The goal is to get the parents to "look in the eyes of their children and get them talking again. Early intervention is vital. The lawyer bringing the case is only allowed to submit one page to the court and the other side is not allowed to write anything.  Rather than having lots of paper the professionals have to speak with the parents and children. Court hearings should take place within one or two weeks.  The court can put pressure on the parents to go on a journey and see the situation through the eyes of the child. 

Families Need Fathers Scotland hopes to invite judges Carlier and Rudolph to speak in Scotland in 2019 as a contribution to the discussion of changes in Scottish family law and court procedures.  Their hand's on experience of how radically different systems can bring major benefits for both families and courts should make a valuable contribution to this discussion.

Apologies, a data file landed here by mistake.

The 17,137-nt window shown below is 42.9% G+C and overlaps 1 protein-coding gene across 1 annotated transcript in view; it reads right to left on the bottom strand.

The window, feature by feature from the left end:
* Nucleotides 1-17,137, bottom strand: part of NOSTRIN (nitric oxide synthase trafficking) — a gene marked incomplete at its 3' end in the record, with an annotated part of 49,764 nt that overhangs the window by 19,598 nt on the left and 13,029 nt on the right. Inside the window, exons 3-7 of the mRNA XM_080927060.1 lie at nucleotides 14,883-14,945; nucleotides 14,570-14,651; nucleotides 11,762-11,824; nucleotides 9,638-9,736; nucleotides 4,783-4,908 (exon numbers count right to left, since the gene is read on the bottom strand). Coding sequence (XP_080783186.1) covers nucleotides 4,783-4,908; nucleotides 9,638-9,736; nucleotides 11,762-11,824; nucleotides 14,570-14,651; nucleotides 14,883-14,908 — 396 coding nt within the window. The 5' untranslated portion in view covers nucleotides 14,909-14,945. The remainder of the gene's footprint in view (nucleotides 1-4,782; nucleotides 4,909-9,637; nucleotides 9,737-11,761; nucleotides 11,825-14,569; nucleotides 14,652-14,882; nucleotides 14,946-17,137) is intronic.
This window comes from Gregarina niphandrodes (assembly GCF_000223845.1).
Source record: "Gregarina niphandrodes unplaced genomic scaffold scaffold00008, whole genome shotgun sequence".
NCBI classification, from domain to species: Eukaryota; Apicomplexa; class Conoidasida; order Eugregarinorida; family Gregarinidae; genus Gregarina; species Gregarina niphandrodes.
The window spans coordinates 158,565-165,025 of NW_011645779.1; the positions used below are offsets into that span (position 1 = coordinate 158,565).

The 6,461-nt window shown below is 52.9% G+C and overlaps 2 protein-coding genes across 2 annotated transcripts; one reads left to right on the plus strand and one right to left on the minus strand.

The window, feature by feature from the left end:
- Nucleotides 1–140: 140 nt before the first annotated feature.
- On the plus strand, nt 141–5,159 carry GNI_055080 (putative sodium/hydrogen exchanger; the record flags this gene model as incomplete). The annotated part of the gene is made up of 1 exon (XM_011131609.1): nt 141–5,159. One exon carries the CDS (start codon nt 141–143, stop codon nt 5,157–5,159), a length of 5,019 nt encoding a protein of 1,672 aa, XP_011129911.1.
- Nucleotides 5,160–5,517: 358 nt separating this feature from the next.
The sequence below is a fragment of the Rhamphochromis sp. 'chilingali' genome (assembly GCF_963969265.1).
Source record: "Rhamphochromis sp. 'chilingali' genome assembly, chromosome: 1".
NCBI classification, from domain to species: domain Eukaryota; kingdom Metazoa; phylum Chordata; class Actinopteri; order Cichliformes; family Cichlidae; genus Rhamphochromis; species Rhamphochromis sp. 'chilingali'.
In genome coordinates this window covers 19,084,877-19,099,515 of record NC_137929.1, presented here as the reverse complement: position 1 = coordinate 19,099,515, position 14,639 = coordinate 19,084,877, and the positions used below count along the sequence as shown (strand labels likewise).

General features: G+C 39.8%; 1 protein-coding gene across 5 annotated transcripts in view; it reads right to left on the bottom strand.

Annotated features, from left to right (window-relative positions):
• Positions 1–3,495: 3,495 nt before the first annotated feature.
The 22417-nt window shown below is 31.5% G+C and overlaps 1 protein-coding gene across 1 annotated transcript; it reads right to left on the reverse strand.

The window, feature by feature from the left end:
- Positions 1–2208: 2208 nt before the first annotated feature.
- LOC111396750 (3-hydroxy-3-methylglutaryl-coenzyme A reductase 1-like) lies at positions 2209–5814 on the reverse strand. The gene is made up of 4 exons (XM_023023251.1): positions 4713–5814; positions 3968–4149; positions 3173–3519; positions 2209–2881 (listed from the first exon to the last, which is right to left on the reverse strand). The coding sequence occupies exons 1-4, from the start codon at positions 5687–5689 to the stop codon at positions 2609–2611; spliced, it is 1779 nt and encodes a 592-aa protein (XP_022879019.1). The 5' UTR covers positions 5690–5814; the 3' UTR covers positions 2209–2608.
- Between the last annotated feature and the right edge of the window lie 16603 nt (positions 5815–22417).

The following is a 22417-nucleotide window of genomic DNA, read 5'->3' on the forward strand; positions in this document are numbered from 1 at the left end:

Ian Maxwell from FNFS brought this Scottish debate to the attention of delegates in a workshop session describing how we are "Still Beating the Drum For Shared Parenting".  

Wednesday
Jun202018

International Shared Parenting Conference in Strasbourg

The fourth conference of the International Council on Shared Parenting is to be held in Strasbourg on November 22-23 this year at Palais de l'Europe.  Early bird booking is now open here.

The theme of this conference is: Shared Parenting, Social Justice and Children´s Rights.  The conference is organized under the auspices of the Secretary General of the Council of Europe, Mr. Thorbjørn Jaglandand supported by the City of Strasbourg, the University of Strasbourg and the Jardin des Sciences.